Honestly, his life was a wreck. Crash and boom and burn, baby. Skid marks on the pavement outside a school in Whitefield.
Eliot — should have known better. Should have known what he could and couldn’t handle. Should have seen the signs that he was being too open with his fucking feelings, spilling his broken shit everywhere, letting it boil over because he was too goddamn scared of being burned to hold the lid down himself. Well, guess what. It boiled over. The pot’s dry. His shit spilled and now they’re all sitting in the mess he’s made.
And best of all? It’s the funniest fucking thing that’s ever happened to him.
But worst of all? No one else gets the goddamn joke.
Well. No one except maybe —
— O —
Eliot awoke next to Margo with no recollection of the previous night. So it was a normal day, since she’d decided he needed babysitting even at night and crashed in his room most of the time. Sleep had sharpened his fuzzy edges, making him feel alert and refreshed, nearly alive.
It was revolting. Where the fuck was his flask.
He opened his eyes to —
Item 1. He was in Margo’s room, not his. He felt a little better about waking up next to her in that case. And didn’t examine it.
Item 2. They were both naked. Well, it had been a while, they were probably due for some make-up sex. Or angry sex. Or sad sex? Eliot shuddered. Sad sex was a thing that Other People did.
Item 3. There were laser beams flying through the air on the other side of the bed, where a very naked Quentin Coldwater was propped up open-mouthed like a pretty, hung-over fish and a very angry Alice Quinn stared him down from her perch at the foot.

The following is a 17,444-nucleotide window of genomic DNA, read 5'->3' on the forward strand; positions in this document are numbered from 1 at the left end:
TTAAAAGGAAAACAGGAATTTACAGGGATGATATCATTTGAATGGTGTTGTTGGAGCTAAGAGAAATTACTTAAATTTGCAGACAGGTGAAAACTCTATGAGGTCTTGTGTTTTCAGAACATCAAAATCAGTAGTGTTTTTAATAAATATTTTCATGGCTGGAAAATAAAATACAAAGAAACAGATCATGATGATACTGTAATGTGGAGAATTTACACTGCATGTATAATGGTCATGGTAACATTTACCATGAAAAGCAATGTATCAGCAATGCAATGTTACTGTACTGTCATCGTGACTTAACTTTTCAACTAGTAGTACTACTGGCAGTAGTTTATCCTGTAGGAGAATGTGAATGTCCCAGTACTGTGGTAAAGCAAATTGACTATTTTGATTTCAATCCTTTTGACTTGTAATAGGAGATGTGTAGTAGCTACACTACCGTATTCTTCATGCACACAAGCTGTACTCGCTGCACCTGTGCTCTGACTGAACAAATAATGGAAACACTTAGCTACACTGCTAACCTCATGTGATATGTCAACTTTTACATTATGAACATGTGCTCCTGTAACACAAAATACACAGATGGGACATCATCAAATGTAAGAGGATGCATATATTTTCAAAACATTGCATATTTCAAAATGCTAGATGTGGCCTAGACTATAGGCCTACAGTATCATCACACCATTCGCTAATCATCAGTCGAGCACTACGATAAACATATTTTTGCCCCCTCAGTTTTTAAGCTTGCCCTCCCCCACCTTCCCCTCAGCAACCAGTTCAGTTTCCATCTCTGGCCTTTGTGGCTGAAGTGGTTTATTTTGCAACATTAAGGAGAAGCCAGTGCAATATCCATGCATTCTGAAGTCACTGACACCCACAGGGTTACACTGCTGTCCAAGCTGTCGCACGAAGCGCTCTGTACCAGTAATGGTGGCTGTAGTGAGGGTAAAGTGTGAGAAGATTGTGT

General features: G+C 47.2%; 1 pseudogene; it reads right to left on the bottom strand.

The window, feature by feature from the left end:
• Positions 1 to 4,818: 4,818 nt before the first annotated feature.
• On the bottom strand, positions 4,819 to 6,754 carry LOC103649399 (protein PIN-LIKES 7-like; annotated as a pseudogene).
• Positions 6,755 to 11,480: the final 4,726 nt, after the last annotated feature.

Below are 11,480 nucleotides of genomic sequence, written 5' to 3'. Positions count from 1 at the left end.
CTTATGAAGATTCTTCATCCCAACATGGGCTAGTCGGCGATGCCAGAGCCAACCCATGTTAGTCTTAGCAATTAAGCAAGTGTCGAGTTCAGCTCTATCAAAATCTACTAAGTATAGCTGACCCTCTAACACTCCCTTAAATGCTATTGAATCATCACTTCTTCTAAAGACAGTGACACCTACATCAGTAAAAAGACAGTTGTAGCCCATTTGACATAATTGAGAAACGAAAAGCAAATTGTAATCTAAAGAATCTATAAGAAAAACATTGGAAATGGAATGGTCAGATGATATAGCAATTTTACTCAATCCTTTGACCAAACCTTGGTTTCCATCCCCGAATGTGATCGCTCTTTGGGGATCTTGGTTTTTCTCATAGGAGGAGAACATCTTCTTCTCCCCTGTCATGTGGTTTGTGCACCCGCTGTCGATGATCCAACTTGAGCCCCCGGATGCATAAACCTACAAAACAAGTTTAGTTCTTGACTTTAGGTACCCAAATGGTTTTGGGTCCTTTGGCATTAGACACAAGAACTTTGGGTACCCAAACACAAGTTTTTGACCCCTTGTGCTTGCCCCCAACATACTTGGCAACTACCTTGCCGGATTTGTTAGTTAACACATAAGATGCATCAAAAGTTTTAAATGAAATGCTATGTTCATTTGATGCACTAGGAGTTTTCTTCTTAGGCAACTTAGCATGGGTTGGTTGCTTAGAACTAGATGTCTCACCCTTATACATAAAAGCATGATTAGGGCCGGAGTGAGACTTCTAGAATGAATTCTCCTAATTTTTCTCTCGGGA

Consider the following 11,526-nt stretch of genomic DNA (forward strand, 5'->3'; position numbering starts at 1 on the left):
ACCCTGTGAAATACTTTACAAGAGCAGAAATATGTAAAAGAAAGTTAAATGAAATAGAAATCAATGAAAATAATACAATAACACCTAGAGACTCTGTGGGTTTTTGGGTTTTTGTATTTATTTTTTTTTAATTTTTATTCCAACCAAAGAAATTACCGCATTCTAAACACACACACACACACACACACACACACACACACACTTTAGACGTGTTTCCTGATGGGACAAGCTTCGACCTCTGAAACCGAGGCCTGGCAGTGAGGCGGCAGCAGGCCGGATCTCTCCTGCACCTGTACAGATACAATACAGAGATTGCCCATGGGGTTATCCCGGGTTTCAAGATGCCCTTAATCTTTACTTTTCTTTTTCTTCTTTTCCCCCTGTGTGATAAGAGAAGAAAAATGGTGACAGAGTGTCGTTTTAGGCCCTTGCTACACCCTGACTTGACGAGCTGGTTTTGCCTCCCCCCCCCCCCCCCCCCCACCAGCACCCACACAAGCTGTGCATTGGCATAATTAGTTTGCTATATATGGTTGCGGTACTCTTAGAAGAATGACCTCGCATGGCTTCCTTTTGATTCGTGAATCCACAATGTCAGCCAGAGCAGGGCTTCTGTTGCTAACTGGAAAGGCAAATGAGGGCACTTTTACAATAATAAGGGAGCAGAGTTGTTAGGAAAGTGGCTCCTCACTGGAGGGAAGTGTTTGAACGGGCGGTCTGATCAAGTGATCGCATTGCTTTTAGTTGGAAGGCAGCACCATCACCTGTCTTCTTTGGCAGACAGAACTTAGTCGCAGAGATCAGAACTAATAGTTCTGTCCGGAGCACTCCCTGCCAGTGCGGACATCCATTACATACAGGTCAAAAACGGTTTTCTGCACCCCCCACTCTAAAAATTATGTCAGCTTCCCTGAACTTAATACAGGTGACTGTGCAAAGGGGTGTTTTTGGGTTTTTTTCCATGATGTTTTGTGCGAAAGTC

Eliot sighed and tuned them out. So dramatic. So they had fun, maybe popped little Q’s cherry last night. Nothing mattered. They’d be over it soon enough. Or not, and in that case, please see Eliot’s earlier memo, Re: the world is a shithole and nothing anyone will ever do will change that even a little bit so stop trying to pretend things can get better, you self-righteous little twits.
Where had Bambi hidden his flask today?
In the drawerrrrrr...no.
Iiiin the laptop bag that languished in the corner of her room because her laptop broke on day oneee...no.
Under the beeed? Well, not that he could see.
In the dreeeesserrr…
“Jesus Christ, Eliot, can you put some fucking pants on if you’re going to get out of bed?” Quentin’s affronted sneer was cute, but not enough to make Eliot turn around.
“No. If you don’t like it, don’t look.” He stretched out an arm and pointed towards the door. “Or get out.”
He continued rifling through the dresser — not in Margo’s underwear, ooh, but she’d gotten some new boyshorts, nice color for her — until a smack on the shoulder made him turn, unperturbed. A lit cigarette was in his hand that he didn’t remember getting. The smack was from Alice, who was looking ninety degrees away from him and shoving one of Margo’s silk robes in his face. “I’m leaving, just. Put it on,” she said, teeth gritted.
He burst out laughing. See, Quentin, that’s how you do cute enough to get Eliot to listen. And the silk did feel nice against the burning sensation threatening to melt his skin clear off his muscles.
Honestly, he’d expected (some unimportant amount of time later, dressed impeccably for a man with perfect clothes and perfect taste and zero fucks to give about either)(up to his third mystery cigarette)(having drunk two flasks’ worth once he finally found it tucked behind an old photo) to come downstairs and have everything be back to its fine’n’dandy and rosy and peachy and perfect — normal self.